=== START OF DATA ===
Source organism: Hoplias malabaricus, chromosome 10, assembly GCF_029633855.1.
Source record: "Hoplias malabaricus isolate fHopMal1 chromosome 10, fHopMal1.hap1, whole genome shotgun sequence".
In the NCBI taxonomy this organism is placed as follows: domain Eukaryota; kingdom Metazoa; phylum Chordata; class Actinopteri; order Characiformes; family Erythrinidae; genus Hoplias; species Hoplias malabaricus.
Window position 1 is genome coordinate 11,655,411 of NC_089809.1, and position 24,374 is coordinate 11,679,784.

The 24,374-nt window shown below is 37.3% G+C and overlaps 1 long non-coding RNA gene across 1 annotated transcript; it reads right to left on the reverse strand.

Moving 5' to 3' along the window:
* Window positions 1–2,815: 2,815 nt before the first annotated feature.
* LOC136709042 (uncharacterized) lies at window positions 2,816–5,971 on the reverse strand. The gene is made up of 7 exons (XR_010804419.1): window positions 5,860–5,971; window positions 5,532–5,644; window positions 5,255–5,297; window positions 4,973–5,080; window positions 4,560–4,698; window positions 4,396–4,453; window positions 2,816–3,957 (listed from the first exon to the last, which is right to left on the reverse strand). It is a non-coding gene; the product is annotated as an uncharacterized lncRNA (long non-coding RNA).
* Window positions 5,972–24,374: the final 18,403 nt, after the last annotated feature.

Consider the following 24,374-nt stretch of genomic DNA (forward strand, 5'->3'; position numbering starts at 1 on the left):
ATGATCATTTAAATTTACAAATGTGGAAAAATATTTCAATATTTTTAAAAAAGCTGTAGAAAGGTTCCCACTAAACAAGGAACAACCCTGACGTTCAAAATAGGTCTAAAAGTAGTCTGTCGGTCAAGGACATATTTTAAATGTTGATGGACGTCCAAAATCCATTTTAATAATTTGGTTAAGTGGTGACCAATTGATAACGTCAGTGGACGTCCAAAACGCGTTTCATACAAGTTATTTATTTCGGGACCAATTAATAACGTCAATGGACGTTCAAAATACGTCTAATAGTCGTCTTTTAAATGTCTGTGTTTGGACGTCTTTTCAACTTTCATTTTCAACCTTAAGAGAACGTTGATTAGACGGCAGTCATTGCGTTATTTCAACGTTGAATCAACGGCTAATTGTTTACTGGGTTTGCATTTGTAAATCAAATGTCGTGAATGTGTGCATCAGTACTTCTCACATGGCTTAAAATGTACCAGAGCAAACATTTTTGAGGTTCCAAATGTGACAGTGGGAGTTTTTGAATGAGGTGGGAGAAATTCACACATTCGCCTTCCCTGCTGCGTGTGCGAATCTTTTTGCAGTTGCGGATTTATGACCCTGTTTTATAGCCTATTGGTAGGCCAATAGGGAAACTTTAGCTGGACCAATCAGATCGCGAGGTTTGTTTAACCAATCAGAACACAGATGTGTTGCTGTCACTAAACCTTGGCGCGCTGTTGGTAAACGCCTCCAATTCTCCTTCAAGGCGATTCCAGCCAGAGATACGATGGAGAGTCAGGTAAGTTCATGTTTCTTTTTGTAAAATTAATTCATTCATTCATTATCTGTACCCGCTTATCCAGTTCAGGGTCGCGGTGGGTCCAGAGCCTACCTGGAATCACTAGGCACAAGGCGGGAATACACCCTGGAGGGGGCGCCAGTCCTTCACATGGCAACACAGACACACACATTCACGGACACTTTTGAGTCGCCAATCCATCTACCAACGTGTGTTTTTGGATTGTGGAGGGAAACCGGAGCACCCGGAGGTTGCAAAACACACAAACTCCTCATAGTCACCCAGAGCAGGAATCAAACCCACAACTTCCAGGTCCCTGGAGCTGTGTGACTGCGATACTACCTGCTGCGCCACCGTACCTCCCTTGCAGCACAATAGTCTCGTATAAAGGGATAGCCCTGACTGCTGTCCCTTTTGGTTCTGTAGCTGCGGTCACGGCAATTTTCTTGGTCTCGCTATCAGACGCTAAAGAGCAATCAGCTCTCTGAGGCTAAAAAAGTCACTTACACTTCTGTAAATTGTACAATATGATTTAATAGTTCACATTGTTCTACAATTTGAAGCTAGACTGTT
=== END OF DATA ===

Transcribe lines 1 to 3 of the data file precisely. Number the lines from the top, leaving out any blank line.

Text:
Source organism: Hoplias malabaricus, chromosome 10, assembly GCF_029633855.1.
Source record: "Hoplias malabaricus isolate fHopMal1 chromosome 10, fHopMal1.hap1, whole genome shotgun sequence".
In the NCBI taxonomy this organism is placed as follows: domain Eukaryota; kingdom Metazoa; phylum Chordata; class Actinopteri; order Characiformes; family Erythrinidae; genus Hoplias; species Hoplias malabaricus.